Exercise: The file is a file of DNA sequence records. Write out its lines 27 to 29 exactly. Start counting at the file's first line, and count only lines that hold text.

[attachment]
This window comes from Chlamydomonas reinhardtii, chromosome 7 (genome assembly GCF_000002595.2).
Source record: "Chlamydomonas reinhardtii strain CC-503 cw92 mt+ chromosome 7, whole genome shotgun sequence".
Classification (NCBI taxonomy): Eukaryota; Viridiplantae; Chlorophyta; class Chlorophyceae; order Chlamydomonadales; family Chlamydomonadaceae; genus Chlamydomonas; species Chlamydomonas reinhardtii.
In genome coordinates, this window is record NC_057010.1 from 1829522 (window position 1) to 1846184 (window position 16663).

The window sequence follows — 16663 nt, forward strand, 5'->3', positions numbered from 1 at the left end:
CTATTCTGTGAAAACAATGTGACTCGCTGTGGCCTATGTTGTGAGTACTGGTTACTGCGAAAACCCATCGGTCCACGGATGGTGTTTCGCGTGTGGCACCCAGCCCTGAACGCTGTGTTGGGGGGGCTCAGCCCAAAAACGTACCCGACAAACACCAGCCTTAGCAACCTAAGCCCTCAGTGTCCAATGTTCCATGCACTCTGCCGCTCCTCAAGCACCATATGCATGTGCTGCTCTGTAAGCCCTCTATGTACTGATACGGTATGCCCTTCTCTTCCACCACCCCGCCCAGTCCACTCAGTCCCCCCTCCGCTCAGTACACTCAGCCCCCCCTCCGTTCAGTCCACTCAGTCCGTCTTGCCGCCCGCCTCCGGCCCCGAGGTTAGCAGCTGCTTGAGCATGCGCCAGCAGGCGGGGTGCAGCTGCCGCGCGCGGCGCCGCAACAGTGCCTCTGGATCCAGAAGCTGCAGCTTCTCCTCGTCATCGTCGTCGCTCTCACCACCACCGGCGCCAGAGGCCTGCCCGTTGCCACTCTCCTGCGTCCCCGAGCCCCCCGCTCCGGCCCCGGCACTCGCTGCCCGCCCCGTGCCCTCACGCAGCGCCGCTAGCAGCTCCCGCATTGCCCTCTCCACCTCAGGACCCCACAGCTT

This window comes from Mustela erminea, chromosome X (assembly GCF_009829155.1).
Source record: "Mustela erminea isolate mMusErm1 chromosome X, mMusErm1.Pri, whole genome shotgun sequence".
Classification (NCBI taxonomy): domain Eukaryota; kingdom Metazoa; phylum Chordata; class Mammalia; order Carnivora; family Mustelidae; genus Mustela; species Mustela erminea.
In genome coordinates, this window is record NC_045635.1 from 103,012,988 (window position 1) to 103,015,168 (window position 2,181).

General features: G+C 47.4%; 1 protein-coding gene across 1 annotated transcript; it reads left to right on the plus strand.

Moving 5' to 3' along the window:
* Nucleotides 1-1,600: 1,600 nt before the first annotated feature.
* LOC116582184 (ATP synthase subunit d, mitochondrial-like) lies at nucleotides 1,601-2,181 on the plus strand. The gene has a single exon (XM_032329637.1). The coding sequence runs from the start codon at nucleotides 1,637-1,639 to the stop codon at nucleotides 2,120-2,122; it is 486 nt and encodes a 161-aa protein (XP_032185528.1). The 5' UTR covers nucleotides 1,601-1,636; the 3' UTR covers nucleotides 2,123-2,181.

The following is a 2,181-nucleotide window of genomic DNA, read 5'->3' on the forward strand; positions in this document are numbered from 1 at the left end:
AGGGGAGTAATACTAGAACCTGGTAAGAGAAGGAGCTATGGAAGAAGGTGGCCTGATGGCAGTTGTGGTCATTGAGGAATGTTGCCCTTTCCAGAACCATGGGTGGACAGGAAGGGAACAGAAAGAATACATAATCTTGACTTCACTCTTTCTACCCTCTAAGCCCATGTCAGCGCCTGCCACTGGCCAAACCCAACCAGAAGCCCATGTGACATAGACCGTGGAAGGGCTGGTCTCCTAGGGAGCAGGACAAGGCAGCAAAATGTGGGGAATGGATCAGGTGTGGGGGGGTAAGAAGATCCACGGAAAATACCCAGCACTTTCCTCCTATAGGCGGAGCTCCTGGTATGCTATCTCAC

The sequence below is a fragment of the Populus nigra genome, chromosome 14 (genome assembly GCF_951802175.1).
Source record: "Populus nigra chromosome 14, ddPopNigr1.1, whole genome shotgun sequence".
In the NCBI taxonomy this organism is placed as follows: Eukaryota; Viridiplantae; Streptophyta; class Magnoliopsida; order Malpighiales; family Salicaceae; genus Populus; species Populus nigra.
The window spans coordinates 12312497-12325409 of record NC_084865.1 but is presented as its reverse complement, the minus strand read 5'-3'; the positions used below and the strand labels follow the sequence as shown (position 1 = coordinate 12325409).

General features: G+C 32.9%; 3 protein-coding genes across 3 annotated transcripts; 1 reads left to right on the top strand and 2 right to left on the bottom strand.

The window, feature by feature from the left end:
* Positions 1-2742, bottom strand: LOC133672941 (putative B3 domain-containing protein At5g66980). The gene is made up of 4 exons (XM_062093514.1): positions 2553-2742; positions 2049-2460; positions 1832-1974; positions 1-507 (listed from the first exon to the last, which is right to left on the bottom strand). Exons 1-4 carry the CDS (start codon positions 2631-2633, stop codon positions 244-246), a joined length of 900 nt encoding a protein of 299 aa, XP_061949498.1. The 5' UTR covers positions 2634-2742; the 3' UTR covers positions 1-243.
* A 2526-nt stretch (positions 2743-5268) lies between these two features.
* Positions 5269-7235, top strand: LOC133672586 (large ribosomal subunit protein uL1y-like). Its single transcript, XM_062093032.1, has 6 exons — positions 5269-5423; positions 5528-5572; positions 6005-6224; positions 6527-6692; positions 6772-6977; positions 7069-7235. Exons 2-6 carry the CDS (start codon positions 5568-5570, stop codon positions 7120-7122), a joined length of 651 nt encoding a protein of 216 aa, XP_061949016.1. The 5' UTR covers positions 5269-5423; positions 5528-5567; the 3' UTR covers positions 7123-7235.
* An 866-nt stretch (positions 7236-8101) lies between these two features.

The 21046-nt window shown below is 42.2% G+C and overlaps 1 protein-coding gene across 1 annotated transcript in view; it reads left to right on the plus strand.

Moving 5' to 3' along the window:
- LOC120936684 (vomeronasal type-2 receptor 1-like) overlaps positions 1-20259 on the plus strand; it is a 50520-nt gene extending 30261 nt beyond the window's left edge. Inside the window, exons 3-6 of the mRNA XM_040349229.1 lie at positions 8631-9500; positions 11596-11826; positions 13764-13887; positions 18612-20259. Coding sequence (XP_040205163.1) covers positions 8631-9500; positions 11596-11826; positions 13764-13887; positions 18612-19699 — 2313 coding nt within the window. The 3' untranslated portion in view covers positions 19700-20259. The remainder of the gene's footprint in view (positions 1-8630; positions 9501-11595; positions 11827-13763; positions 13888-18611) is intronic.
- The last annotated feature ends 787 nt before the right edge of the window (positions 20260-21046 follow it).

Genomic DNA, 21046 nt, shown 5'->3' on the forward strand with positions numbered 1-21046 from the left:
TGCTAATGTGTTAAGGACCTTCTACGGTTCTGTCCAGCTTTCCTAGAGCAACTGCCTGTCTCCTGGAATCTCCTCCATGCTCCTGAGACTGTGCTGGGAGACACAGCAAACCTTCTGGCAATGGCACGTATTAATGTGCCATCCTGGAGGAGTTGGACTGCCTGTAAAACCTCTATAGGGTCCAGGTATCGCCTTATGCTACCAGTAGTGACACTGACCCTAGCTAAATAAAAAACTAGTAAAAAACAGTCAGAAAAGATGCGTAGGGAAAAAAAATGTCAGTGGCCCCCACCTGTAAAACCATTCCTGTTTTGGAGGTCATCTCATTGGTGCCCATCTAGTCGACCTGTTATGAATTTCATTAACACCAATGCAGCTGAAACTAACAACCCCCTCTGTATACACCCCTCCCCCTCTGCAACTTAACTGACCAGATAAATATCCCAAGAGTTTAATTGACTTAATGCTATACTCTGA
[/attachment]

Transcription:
The 21046-nt window shown below is 42.2% G+C and overlaps 1 protein-coding gene across 1 annotated transcript in view; it reads left to right on the plus strand.

Moving 5' to 3' along the window:
- LOC120936684 (vomeronasal type-2 receptor 1-like) overlaps positions 1-20259 on the plus strand; it is a 50520-nt gene extending 30261 nt beyond the window's left edge. Inside the window, exons 3-6 of the mRNA XM_040349229.1 lie at positions 8631-9500; positions 11596-11826; positions 13764-13887; positions 18612-20259. Coding sequence (XP_040205163.1) covers positions 8631-9500; positions 11596-11826; positions 13764-13887; positions 18612-19699 — 2313 coding nt within the window. The 3' untranslated portion in view covers positions 19700-20259. The remainder of the gene's footprint in view (positions 1-8630; positions 9501-11595; positions 11827-13763; positions 13888-18611) is intronic.